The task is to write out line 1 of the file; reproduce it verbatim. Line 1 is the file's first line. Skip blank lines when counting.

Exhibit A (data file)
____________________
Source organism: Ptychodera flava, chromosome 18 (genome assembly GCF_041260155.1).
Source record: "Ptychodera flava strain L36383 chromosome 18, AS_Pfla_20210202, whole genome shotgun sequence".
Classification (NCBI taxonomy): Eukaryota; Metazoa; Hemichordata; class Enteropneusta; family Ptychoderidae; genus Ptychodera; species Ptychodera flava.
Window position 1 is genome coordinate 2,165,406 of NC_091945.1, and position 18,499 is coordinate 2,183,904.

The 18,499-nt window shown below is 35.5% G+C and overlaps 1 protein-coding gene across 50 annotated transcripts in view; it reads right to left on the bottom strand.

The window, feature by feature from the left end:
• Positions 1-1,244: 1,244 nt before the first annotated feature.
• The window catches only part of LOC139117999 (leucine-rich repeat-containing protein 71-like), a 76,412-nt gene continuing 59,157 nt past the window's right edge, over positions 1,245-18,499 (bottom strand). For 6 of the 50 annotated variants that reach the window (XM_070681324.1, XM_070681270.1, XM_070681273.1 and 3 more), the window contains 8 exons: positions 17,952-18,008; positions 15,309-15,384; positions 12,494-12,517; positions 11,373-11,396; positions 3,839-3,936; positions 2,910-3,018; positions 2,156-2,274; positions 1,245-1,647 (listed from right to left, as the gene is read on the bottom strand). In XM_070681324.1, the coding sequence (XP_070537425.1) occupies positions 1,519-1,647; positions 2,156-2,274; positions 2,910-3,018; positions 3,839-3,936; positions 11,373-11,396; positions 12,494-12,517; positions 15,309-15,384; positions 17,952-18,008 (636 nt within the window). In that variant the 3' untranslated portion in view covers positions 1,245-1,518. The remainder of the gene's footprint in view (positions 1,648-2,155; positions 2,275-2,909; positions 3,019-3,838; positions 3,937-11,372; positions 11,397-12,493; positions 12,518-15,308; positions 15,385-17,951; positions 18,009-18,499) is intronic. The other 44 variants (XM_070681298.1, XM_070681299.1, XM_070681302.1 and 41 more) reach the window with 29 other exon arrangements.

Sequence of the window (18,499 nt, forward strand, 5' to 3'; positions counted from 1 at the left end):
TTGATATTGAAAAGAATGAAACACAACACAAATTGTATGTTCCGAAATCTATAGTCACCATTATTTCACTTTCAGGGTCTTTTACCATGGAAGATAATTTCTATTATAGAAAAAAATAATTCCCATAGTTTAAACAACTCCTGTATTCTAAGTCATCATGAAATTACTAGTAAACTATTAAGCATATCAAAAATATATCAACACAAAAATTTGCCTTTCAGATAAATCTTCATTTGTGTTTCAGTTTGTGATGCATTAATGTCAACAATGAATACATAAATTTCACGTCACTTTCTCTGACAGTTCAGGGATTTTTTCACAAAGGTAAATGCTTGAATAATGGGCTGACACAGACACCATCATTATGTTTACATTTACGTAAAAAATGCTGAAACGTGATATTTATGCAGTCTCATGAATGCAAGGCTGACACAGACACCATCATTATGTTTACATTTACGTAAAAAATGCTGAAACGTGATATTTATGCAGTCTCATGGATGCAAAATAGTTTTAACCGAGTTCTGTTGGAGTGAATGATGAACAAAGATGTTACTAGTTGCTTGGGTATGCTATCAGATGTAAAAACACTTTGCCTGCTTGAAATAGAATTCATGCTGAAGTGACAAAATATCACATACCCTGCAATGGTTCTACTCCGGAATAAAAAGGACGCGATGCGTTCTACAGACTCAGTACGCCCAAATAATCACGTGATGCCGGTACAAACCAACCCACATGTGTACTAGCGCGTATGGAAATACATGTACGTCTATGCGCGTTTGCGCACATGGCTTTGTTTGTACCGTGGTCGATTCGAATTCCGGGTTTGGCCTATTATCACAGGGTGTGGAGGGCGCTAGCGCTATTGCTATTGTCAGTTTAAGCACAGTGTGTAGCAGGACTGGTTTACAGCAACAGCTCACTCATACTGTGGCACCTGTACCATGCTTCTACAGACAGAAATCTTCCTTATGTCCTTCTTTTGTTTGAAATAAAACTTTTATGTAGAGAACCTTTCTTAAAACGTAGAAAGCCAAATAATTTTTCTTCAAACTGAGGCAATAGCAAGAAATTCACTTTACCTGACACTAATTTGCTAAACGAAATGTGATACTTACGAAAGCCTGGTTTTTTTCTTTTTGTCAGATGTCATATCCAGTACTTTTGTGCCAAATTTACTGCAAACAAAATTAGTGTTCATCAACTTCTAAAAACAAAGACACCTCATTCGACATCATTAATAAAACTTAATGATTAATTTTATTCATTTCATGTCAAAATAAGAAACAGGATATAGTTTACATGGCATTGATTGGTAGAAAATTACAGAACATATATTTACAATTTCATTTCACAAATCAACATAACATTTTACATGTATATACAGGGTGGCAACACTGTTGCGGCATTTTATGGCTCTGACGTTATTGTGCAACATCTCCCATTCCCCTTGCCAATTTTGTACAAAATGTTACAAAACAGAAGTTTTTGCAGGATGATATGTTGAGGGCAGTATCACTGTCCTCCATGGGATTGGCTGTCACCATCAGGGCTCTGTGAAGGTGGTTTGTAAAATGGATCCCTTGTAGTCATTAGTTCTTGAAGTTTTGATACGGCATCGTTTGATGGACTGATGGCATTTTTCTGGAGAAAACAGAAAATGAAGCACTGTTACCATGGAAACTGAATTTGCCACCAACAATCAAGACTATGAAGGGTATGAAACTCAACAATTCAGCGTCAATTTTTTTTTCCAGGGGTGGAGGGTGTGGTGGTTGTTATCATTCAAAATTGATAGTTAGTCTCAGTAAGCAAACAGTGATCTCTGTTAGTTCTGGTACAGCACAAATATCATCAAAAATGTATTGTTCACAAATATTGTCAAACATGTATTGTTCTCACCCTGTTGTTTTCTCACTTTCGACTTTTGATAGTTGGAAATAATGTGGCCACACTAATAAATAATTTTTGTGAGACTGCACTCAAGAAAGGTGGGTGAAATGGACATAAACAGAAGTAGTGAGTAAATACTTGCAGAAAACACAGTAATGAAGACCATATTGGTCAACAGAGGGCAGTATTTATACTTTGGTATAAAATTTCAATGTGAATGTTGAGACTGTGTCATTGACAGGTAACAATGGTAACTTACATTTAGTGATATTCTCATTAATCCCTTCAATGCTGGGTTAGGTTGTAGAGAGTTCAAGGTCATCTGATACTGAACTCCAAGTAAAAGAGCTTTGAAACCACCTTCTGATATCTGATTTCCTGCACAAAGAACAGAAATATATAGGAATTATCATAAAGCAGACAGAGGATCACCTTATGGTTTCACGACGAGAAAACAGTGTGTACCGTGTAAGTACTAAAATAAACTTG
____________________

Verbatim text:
Source organism: Ptychodera flava, chromosome 18 (genome assembly GCF_041260155.1).